Stunts, Blunts, & Hip Hop

Photos by Janette Beckman

The media won’t tell you, but there’s a new renaissance going on Uptown that involves motorcycles, the progressive attitude of the athletes behind the handlebars, and the opportunities that they’re creating for themselves.

Go Hard Boyz is a family, first and foremost. Not a gang. And if you ask CEO Shea Evans he can go into a whole spiel about how he and co-founder Donnell Vilanueva’s movement goes far beyond just rebel street riding. He can also tell you about how he comes from the early ‘80s tutelage of legendary Harlem street rider “YZ Al Capone.” Or about how his mom and Sean “P. Diddy” Combs’ mom were good friends during his upbringing. He’s still tight with Diddy to this day. But all that is irrelevant to the fact that it wasn’t hip hop or Harlem that kindled his lifelong passion of motorcycle riding. Nope, it was actually the death-defying image of white daredevils like Evel Knievel and motorcross gods like Bob Hannah, Rick Johnson, and Broc Glover that first opened up his psyche to the power of two wheels.

Today, Shea mingles with the likes of FMX riders Ronnie Faisst of the infamous Metal Mulisha FMX crew and Jeremy “Twitch” Stenberg of X Games fame. In the same token, he also acknowledges his own lineage of riding via his uncle “Stubby,” one of the founding members of Harlem’s oldest black motorcycle clubs — The Black Unicorns. Waters run deep. Ever heard of The Buccaneers? The Regulators? And now, the Go Hard Boyz (GHB for short). All are updated versions of clubs and further proof that riding has never been a historically “white” or “black” thing.

Shea’s motorcycle mantra is, “It’s bigger than bikes.” It’s the evolution of what mentor YZ used to preach as the “one down, five up” mentality (the gear pattern of a motorcycle). Now, instead of just applying it to their wheels, Shea and his GHB family apply that unity to community, causes like providing food to Harlem locals during Thanksgiving, and raising awareness about autism and diabetes in cities as far away as Atlanta.

Unfortunately, the mainstream isn’t as informed about these efforts. The media and general public still want to blame general “bike culture” for things like the notorious West Side Highway ordeal in NYC that left one paralyzed and another in a coma this past fall. But if you ask Shea about the loose association, he’ll make two adamant points. One, that he’s really sorry (and clearly disturbed) about something like that even happening, and two, that GHB and its heritage of 30+ years of riding couldn’t be further away from such a thing. “It’s night and day,” he confirms, and GHB wants absolutely nothing to do with it.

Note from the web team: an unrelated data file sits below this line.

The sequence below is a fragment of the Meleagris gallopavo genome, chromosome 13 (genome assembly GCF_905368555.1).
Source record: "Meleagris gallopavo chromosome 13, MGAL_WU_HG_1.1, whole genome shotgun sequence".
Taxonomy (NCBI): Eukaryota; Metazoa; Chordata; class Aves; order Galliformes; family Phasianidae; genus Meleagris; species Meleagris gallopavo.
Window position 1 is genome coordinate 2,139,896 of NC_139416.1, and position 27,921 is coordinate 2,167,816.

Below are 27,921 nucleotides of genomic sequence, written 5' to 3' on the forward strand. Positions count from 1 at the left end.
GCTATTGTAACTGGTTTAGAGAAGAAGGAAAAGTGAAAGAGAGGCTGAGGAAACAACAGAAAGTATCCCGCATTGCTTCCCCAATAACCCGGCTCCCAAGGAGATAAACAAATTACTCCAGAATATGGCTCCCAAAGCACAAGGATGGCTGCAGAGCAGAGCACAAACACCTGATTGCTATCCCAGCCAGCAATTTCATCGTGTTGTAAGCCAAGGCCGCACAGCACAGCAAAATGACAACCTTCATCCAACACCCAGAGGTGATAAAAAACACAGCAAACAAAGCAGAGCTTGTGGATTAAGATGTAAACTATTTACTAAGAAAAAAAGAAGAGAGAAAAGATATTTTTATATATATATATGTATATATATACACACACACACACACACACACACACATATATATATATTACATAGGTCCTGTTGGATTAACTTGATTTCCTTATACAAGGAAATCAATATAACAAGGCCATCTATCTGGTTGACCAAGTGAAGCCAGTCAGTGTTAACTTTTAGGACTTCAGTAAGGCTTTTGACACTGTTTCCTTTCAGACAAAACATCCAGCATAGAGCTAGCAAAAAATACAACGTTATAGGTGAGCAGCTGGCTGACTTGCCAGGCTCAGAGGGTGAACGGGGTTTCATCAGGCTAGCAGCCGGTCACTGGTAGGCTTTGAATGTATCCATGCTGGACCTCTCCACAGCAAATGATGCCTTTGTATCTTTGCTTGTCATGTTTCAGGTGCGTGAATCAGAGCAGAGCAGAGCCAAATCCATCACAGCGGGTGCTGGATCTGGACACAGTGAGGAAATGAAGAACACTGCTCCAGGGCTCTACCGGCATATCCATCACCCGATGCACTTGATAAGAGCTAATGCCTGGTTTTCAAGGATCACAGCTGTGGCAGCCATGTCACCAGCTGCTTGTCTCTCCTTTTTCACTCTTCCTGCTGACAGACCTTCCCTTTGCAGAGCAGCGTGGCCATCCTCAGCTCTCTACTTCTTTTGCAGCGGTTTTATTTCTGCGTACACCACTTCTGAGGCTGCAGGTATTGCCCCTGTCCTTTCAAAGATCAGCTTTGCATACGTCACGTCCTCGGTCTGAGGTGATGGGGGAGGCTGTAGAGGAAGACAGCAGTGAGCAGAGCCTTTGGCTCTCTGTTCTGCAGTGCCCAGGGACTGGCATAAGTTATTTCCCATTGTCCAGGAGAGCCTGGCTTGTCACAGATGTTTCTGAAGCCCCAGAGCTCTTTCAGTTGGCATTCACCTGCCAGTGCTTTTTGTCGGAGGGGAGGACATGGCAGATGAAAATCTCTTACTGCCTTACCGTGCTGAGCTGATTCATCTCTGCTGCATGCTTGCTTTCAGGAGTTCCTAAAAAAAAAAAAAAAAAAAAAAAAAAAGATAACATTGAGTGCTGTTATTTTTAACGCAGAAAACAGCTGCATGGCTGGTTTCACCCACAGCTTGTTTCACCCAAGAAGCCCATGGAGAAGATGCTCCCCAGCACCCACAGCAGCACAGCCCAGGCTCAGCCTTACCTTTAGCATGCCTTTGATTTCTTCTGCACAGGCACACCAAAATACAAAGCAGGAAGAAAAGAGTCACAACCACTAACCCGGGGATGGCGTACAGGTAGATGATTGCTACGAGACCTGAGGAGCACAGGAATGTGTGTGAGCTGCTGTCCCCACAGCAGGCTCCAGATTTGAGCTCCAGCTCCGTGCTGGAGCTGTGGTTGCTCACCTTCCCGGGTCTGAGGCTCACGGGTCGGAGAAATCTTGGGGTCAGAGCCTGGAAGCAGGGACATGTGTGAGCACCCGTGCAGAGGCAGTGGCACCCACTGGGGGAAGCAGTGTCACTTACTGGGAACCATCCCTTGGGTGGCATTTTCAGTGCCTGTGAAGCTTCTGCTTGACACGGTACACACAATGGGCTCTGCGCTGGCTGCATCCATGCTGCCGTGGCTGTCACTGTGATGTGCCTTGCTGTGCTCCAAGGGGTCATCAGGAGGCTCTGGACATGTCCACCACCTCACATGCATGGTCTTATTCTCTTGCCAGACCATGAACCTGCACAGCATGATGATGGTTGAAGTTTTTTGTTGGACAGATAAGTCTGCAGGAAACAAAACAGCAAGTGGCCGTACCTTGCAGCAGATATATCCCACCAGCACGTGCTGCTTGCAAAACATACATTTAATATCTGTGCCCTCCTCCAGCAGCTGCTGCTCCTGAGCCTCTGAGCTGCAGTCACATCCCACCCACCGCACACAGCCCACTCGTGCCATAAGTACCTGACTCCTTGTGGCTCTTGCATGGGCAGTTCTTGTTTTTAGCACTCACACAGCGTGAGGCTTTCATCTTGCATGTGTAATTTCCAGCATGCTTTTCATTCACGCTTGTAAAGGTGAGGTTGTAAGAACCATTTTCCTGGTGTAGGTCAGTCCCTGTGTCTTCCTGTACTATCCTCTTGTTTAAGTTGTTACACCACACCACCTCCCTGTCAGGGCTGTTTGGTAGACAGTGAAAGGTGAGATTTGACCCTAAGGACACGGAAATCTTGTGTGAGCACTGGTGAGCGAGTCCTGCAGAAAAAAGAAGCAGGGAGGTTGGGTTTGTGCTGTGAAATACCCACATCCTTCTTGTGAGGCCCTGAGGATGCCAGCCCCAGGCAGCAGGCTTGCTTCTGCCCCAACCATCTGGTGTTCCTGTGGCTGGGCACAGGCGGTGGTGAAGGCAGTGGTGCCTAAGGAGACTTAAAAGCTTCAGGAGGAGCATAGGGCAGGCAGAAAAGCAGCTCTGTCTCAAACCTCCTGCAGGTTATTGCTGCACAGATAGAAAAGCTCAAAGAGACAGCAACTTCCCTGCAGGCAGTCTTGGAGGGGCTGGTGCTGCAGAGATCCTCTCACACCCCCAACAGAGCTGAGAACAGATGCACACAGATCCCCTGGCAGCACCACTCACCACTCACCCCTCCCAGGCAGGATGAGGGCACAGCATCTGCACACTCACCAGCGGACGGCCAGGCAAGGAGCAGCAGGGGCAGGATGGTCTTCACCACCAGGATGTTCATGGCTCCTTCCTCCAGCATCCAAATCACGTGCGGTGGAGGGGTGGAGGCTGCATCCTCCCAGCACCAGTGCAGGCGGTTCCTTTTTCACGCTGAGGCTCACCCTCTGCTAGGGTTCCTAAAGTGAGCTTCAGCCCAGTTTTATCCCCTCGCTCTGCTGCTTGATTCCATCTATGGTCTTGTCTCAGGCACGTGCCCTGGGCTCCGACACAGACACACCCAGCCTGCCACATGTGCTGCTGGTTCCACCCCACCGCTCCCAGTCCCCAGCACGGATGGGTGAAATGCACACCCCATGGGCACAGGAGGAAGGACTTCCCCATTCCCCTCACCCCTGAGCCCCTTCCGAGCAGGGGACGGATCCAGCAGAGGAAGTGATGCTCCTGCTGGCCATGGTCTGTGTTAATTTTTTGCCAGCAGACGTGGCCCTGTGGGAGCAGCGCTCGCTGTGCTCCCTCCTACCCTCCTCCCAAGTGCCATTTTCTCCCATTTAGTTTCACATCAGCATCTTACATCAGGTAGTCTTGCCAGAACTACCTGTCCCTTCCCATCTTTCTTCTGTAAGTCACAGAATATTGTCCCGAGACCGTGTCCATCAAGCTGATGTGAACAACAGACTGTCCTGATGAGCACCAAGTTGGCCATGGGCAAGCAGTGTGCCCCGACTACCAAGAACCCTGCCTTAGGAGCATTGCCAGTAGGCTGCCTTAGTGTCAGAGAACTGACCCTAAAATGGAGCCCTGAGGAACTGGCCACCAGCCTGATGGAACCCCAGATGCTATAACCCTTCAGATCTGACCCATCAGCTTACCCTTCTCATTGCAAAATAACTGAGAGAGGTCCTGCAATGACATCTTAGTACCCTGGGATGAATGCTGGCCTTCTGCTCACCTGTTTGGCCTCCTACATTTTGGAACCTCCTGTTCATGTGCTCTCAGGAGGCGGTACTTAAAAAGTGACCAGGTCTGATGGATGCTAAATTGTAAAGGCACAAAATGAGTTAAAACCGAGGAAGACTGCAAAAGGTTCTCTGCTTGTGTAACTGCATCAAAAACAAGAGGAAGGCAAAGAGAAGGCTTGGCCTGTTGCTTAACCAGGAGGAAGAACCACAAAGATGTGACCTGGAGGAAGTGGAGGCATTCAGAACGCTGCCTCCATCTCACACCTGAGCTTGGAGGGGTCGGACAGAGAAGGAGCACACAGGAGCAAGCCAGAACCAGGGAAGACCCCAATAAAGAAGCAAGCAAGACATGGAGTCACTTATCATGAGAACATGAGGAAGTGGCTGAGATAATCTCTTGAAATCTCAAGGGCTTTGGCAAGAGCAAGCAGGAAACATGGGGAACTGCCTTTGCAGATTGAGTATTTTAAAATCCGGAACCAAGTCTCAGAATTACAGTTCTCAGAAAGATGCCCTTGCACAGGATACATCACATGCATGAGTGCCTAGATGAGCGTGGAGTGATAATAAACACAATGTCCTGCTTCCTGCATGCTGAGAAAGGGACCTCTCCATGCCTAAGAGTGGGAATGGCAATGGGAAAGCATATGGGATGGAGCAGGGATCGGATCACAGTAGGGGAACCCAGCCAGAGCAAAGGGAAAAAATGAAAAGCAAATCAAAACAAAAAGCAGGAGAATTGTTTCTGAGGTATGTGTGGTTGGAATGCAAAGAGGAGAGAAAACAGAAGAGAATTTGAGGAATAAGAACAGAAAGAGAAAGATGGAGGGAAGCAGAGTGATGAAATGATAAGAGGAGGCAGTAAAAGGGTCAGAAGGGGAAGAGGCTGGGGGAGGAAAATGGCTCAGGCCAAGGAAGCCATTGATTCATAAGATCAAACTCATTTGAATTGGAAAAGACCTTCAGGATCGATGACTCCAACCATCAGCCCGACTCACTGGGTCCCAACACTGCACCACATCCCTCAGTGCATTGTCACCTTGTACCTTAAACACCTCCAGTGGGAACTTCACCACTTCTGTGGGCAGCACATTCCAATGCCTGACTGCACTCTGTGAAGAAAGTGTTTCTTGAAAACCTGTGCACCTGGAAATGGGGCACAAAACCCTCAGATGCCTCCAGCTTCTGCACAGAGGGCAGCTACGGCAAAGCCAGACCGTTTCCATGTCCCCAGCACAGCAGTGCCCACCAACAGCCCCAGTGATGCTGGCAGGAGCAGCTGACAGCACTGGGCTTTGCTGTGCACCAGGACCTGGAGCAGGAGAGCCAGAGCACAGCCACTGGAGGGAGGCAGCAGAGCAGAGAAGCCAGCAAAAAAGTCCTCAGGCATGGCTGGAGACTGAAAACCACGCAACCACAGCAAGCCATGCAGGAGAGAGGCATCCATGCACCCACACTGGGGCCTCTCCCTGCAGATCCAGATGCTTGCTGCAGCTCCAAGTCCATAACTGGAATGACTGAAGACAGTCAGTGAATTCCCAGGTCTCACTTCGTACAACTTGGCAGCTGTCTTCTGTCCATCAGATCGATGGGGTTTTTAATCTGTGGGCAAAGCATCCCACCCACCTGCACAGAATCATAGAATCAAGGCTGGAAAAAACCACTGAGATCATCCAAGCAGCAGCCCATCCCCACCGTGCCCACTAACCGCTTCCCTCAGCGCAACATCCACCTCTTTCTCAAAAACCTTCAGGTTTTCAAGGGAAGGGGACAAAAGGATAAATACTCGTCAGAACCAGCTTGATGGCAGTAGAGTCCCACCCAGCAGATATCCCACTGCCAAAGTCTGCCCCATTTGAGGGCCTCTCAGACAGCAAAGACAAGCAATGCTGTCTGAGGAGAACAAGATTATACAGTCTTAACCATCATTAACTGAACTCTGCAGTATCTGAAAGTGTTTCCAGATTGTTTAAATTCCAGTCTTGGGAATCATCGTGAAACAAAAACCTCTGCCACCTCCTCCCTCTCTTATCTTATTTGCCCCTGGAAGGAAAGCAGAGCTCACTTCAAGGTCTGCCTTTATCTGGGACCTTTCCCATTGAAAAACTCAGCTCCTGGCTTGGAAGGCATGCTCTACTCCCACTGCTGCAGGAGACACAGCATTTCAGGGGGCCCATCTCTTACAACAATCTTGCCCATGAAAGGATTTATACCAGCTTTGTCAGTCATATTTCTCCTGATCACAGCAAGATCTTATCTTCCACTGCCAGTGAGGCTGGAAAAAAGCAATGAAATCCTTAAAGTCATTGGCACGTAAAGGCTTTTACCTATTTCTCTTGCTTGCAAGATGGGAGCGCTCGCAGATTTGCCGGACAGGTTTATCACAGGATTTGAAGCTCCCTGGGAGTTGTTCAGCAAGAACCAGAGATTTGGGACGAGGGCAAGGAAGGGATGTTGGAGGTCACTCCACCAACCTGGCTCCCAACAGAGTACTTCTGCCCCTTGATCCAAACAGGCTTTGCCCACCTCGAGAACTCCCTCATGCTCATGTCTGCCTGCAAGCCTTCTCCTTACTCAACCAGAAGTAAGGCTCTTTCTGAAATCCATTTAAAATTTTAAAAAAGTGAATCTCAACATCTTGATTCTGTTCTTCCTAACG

Some of the confusion may stem from the fact that what used to be reserved as a luxury for a financially elite core of urbanites in burgeoning eastern cities like New York, Philadelphia, and Baltimore, has fast become a pastime and culture that Shea compares to basketball and skateboarding, even in terms of influx. It’s still something that many — mostly outsiders — have yet to fully grasp. That is, unless they actually ride in B’more, a place that Shea considers his second home, and form legitimate bonds with homegrown talent like Wheelie Wayne and Peewee of the 12 O’Clock Boys.

Statements like this let you know that, contrary to reports and images, Shea actually swears by the bike as the tool that’s allowed him to transcend negativity. The same negativity that led to the senseless, wrong-place-at-the-wrong-time, death of his flowering protégé, “Cleve,” a hyper-active teen from Mount Vernon that used to travel all the way down to Harlem just to be part of the GHB movement. After Cleve’s death, Shea’s entire notion of riding, and the doors that it can open up for mentally shackled youth, was forever changed.

Now, professionals like James “Bubba” Stewart Jr. — the first African-American champion in the most competitive levels of MX – earns millions a year thanks to sponsors and races, and one can’t help but ask the pressing question: Why aren’t more riders of color doing this? Well, the truth is that they are. But they need more access to tracks and legal places to ride. Enter Shea. He’s currently in the works with Matt Vara and Rob Hubert on Inner City Racing Partnership, an organization set on premiering young talent like 12 year-old Baltimore prodigy Grant Hubert set to explode onto the scene as the first GHB MX rider.

“Yes, I can wheelie, yes, I can ride, but that’s not where I’m at with it,“ Shea fervently states. There’s been a ton of attention and probing ever since close friend, rider, and business partner Kirk Frost (VH1’s Love and Hip Hop Atlanta) rocked a GHB jacket in an episode — an ode to their current GHB apparel endeavor. Kirk’s also a big reason behind PR milestones like GHB opening up for an Usher show in Houston, Texas. The movement’s that big! But Shea’s not fazed, just focused. For someone that’s seen it all, the goal has been and still continues to be, “bigger than bikes,” a philosophy shared by award-winning documentarian Ed Harris. The two are currently in the works with Alva Pictures on a GHB film project dubbed Dream 2 Ride, a documentary set on clarifying the true history of the sport and culture, due out in 2015.



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